I’ve just spent the last day committing SEO suicide – and you should too.
This blog has been around since 2005. It’s gone through a lot – a domain name change, a move from a subdomain to the root URL. Not to mention countless product reviews, announcements and housekeeping posts being put up. Hundreds of articles had been written in this incredibly fast-paced world of internet marketing, where what technique is hot one month is old news the next and where sites, tools and resources join the deadpool almost faster than one can keep up.
One of the things I didn’t focus on when I got started 6 years ago was considering how evergreen my content would be. That is, if I put up a blog post, would it still be relevant in 6 months or a years time?
Inevitably, no matter how much you consider the future, some things will change in you rmarketplace and will eventually be out of date. And if longevity of your content is something you hadn’t considered (as I didn’t in the start) you’re likely to have a massive archive of articles that aren’t really all that relevant or actionable for your readers.
Consider the scenario of someone new landing on one of your articles for the first time. They find that the content is old and therefore doesn’t answer their question. There’s even a link you embedded to another resource that they click and get a 404. What will they do?
Most of the time, unfortunately, they’ll probably click “Back” and pick another listing from Google’s search results – gone from your site forever.
We want to avoid that.
And to do so, it’s important to keep out sites current so that when new folks land on our content they get good, recent and relevant actionable stuff.
So I just deleted 150 articles from this site. Some were about products and services that are no longer available (like a Web 2.0 property that I posted about as a source for backlinks, that’s since been killed). Some were announcements about a free call I was doing. Some were just comprised of information that was simply out of date and no longer interesting (like MySpace marketing!). There were also some articles that got a decent amount of search engine traffic that could be revamped to be current, and I’ve put those in a Simplenote list to update.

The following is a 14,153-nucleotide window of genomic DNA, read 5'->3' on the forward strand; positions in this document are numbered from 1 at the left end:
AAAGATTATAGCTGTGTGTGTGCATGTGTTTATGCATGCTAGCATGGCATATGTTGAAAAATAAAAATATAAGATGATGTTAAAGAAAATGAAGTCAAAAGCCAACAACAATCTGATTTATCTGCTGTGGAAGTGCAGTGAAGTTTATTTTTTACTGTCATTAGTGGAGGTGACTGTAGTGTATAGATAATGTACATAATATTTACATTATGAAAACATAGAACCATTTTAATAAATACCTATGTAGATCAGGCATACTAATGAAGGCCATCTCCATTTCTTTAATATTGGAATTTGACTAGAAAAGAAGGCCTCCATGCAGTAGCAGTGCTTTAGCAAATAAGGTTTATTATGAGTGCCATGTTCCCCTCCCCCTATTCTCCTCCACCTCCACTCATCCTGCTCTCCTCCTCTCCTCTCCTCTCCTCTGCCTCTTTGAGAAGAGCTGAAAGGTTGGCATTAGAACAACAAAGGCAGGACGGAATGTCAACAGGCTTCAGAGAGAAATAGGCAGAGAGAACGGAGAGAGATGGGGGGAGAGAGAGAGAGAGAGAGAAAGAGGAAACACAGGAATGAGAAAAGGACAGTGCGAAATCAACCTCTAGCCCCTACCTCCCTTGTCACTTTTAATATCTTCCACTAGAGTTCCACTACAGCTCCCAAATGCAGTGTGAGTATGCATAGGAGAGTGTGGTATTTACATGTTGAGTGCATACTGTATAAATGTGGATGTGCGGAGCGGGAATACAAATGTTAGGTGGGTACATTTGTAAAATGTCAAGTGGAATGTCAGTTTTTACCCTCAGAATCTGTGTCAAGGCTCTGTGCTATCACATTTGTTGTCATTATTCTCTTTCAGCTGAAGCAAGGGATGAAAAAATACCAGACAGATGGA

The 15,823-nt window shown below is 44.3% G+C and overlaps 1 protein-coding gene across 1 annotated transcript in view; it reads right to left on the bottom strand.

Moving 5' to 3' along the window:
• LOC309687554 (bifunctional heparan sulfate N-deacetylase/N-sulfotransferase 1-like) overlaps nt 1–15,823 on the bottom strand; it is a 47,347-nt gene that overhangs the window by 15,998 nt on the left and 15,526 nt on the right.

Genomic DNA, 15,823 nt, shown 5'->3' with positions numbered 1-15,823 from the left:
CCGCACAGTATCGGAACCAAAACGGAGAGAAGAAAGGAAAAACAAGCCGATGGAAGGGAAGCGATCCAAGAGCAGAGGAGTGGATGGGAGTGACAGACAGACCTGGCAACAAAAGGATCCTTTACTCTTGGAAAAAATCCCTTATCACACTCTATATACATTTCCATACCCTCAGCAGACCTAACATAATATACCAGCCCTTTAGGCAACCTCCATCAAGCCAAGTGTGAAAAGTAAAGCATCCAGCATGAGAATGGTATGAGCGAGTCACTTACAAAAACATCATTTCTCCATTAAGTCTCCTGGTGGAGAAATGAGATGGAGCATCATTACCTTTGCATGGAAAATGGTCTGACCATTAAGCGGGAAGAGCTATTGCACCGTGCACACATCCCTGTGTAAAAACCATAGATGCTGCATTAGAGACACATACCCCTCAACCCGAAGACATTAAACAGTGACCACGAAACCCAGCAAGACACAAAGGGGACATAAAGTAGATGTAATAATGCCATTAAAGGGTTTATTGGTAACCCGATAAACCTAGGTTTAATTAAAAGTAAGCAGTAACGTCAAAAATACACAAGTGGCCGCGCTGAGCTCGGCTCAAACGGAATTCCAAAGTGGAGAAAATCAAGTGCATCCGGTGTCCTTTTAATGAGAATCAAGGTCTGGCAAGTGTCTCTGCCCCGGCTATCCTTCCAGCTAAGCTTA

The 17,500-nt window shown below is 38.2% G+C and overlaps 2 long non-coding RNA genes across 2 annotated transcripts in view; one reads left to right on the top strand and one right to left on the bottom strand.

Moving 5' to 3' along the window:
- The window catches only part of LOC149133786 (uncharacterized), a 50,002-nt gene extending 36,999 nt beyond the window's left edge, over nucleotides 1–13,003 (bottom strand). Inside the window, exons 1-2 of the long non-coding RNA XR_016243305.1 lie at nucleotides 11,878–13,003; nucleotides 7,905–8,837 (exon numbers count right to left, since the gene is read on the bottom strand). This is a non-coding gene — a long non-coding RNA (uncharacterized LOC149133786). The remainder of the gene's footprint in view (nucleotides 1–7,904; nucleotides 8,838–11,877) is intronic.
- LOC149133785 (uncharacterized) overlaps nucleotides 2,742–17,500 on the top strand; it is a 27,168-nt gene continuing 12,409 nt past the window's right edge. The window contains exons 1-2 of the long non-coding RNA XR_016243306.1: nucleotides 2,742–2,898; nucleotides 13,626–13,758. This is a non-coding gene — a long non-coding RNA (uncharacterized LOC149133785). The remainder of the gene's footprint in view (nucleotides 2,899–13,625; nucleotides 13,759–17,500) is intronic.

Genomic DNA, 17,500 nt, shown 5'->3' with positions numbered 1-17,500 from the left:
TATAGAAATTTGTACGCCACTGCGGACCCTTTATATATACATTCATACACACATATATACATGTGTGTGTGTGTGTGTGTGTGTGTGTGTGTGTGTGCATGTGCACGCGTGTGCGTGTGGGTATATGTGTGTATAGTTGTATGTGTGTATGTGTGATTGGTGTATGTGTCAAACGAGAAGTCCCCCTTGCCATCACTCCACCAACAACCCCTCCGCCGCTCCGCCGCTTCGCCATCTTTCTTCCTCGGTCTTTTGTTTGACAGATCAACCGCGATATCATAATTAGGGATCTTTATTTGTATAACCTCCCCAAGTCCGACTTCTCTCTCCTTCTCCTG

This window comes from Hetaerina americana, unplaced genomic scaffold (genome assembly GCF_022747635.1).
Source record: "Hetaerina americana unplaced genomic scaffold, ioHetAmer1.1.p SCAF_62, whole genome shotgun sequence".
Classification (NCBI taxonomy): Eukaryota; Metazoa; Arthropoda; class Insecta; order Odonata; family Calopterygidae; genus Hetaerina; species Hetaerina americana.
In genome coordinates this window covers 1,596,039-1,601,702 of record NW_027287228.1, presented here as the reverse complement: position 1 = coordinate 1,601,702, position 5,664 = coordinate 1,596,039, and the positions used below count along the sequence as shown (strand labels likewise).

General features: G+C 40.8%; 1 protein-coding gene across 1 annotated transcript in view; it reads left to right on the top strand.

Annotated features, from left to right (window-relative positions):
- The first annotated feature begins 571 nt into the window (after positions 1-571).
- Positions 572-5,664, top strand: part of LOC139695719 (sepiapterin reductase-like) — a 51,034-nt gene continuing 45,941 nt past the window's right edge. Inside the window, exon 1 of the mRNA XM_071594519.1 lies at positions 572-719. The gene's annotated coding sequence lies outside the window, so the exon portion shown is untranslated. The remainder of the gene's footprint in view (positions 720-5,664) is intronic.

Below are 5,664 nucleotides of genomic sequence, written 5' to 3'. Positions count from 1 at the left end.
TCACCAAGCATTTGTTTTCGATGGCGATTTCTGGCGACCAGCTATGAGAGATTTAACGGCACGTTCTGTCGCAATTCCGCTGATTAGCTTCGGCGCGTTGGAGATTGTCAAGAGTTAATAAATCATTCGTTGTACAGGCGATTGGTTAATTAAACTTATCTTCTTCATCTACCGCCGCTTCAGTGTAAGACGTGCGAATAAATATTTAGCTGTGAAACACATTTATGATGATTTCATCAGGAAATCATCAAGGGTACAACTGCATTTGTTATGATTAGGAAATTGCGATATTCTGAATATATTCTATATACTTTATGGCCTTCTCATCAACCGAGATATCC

Now all that stuff is gone and the archives are looking pretty bare. I called it “SEO suicide” because it will result in less traffic. I’ve got less articles on my site to bring in those long-tail keyword searchers. But there’s a few ways to help when you’re dropping dead weight:
I 301′d all the pages that I deleted to point to the home page of the site. I manually updated my XML sitemap to let the search engines know. I’m running the Broken Link Checker WP plugin to remove any references to posts or outside URL’s that are no longer alive.
I want people to come here and find that absolute best, cream of the crop stuff so that they have a fabulous first impression. That way the traffic I do get is highly responsive.
As a market leader, you need to aim for that as well.
Leveraging existing content and building a foundation of evergreen content (and how to do both) are just two of the many techniques we talk about inside Always Be Shipping. If market leadership is what you’re aiming for in your market, it’s a course you’ll get a lot of value and insight from.
- Go though your archives and identify out-of-date and irrelevant content
- Check Google Analytics to see which of it, if any, is getting search engine traffic
- Rewrite or update the “old” content that’s still getting search engine traffic
- Trash the old content that’s not getting any traffic and 301 redirect it’s URL’s to your homepage
- Update your sitemap
- Run Broken Link Checker to look for broken and dead links